This is an NFSA Digital Learning resource. See all Digital Learning websites.
Justifications
More Information
Web video - requires <a href="http://www.apple.com/quicktime/download/">QuickTime</a> <br> <a href="#transcript">Transcript here</a>

Over the centuries, nations that have invaded and seized the lands of others have often attempted to justify their takeovers.

However justification has seldom been regarded as necessary when the land occupied is literally a terra nullius, with no one living there. Usually it's simply a matter of 'finders keepers' and the only argument might be about which colonising power got there first.

But it's somewhat different when land is inhabited. Justification is usually sought by claiming that the inhabitants are inferior in some way and, in Western thinking, this takes us to the idea of the "barbarian".

Eminent thinkers such as Aristotle and St Thomas Aquinas pondered the barbarian, and some thinkers even developed scales for measuring degrees of barbarity and savagery. So, the lower the level at which a particular people are placed, the less they need to be taken into account during a takeover.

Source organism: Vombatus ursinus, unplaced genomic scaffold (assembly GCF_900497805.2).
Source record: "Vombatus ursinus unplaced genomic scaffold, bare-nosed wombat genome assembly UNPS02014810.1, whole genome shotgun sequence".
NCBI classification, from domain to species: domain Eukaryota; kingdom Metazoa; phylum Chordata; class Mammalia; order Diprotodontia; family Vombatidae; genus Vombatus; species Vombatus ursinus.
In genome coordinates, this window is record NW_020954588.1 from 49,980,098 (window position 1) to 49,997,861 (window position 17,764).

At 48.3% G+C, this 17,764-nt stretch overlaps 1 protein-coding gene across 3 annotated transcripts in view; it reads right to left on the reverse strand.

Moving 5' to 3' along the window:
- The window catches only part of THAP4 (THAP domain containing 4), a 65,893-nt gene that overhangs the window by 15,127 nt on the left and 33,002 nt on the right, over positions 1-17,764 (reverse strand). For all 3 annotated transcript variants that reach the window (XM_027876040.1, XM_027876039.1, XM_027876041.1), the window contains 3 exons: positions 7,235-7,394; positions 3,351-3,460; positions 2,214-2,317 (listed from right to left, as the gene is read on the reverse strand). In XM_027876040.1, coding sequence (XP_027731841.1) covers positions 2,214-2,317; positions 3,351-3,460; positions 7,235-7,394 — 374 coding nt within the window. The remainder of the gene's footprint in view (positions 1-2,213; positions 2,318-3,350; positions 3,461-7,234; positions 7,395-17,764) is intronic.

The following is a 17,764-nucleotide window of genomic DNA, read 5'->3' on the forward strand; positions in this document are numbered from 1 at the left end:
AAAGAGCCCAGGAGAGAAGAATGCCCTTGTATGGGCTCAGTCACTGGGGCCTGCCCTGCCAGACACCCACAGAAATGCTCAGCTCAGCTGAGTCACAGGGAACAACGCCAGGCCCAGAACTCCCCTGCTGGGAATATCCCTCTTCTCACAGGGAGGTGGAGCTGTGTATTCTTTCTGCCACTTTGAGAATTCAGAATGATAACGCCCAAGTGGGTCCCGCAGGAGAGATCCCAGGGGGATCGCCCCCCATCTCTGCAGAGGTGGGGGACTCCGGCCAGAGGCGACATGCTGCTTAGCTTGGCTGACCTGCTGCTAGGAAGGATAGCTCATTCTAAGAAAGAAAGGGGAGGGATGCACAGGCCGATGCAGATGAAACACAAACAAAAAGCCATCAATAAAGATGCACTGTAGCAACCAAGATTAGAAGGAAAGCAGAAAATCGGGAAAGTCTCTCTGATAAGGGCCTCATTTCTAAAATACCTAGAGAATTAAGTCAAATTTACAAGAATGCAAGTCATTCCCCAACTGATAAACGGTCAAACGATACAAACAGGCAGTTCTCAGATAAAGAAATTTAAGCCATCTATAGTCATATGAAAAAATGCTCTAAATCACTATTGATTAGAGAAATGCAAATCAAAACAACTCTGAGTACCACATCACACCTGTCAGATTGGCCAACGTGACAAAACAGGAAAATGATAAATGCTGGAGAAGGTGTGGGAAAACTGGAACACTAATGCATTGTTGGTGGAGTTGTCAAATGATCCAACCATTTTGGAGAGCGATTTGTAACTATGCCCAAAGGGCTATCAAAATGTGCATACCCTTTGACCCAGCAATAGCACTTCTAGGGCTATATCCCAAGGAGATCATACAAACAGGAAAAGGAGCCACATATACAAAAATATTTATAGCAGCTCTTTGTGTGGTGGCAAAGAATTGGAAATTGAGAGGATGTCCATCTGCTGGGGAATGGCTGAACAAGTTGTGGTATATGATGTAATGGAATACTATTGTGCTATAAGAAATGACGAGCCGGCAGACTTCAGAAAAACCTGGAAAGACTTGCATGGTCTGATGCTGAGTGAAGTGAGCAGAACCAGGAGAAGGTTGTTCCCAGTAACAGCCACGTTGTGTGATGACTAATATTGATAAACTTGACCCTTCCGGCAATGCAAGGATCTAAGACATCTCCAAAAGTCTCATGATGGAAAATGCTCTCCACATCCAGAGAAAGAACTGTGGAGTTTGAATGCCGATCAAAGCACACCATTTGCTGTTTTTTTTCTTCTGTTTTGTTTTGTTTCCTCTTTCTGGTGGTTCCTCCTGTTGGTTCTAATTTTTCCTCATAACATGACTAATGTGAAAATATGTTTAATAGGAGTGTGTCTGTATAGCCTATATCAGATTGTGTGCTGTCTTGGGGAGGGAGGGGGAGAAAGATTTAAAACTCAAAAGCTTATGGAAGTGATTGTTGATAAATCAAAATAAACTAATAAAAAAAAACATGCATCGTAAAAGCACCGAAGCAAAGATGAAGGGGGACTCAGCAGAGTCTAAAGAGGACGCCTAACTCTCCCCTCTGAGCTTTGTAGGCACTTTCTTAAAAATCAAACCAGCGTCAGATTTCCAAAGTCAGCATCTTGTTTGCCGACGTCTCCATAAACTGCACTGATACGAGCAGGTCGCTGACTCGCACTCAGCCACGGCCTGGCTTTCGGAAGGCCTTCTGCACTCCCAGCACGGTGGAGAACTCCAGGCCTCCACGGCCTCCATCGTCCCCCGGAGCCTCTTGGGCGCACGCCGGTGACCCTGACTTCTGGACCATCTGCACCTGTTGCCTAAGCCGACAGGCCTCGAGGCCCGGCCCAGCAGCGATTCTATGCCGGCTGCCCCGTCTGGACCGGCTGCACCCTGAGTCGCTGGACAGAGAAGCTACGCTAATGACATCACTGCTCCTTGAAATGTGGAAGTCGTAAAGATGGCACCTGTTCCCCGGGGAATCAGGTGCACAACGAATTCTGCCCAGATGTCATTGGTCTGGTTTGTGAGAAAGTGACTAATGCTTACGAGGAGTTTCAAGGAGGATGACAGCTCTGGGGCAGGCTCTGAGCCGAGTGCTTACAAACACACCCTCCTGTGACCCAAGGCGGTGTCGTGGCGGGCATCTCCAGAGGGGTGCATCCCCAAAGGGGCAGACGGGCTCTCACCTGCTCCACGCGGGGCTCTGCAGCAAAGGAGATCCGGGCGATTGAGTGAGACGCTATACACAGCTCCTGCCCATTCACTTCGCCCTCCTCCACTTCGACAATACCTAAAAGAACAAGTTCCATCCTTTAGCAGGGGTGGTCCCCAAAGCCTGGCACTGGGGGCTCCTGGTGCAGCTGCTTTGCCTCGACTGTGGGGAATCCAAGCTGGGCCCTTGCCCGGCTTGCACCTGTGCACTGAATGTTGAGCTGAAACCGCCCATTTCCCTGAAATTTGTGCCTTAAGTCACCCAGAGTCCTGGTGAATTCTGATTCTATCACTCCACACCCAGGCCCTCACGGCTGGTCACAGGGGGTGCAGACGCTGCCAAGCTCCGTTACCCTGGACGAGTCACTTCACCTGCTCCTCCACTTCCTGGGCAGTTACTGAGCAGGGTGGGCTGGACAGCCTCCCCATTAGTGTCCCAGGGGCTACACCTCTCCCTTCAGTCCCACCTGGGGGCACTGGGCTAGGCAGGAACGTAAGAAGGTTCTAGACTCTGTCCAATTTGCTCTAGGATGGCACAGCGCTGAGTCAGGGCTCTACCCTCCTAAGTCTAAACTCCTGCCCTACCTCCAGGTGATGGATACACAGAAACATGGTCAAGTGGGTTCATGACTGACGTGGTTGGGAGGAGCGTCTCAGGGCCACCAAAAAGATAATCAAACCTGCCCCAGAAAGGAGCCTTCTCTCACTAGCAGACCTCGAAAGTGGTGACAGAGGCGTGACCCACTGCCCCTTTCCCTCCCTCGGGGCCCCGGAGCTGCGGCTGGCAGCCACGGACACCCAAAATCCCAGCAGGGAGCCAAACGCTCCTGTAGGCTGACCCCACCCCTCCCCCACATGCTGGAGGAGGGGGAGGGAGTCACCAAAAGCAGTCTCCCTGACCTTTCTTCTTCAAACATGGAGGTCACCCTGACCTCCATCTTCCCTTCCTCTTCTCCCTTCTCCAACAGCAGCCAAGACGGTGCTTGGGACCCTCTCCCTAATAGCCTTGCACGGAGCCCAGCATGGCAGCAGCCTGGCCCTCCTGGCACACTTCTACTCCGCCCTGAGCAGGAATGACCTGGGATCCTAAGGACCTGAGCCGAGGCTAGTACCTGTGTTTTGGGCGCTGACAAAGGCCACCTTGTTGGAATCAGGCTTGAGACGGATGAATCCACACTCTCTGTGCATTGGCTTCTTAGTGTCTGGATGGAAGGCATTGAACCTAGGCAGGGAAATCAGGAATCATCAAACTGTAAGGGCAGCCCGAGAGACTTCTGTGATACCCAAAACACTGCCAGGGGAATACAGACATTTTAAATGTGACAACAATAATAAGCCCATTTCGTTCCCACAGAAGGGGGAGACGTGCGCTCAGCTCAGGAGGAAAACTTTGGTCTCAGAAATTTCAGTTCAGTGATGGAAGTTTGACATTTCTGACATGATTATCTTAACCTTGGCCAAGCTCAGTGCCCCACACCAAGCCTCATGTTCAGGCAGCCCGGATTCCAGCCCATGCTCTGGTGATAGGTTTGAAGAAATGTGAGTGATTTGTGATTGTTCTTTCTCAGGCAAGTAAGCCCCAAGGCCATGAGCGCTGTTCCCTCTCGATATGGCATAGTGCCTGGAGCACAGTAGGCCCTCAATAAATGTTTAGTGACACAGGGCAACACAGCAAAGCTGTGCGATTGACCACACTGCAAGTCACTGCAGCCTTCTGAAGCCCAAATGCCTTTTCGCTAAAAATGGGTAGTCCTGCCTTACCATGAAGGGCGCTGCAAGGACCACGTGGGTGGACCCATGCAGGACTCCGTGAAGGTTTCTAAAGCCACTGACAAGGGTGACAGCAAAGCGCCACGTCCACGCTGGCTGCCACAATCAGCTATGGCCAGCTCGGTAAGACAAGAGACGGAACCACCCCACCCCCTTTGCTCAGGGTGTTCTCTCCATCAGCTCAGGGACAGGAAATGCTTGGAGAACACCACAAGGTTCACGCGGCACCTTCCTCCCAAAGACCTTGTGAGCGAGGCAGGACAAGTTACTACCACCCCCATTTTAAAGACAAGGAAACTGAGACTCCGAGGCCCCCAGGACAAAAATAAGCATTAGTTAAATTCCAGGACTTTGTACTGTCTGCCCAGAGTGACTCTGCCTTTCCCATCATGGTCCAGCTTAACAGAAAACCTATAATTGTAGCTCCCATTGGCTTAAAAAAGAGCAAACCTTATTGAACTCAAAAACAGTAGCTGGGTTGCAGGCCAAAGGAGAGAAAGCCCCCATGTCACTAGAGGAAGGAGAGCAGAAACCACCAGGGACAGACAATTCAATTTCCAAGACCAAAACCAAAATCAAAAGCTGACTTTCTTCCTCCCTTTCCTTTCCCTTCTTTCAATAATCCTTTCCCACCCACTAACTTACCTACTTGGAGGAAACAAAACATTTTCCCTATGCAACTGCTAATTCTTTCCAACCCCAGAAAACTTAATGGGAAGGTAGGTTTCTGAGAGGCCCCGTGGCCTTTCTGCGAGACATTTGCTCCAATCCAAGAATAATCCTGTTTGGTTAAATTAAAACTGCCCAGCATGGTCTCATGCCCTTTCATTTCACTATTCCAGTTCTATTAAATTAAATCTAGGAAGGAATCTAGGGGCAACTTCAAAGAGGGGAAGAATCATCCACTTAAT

Justifications For Conquests Of Britain
Text
 
Britain, Britain, conquest
...social Darwinism...
Text
 
barbarism, Britain, Darwin, Charles, social theory
Williams On The Discourses Of Conquest
Text
 
barbarism, native American, sovereignty
In Defence Of The Indians
Text
1550-1551
Anaya, S. James, barbarism, colonialism, colonisation, Columbus, Christopher, Europe, indigenous people, International law, New World, property law, terra nullius
Belonging To Country
Topic
 
aborigines, Australia, dreamtime, indigenous Australians, land ownership, land rights, sacred
Atninga avenging party
Image and Text
May, 1, 1901
aborigines, anthropology, Baldwin Spencer, Walter, cultural preservation, culture, custom, warriors
Adapted To Their Continent
Topic
 
Australia, First Fleet, indigenous people, land use
Jicarilla Girl
Image
1920s
Curtis, Edward S., indigenous people, United States of America
Papago Woman
Image
1920s
Curtis, Edward S., indigenous people, United States of America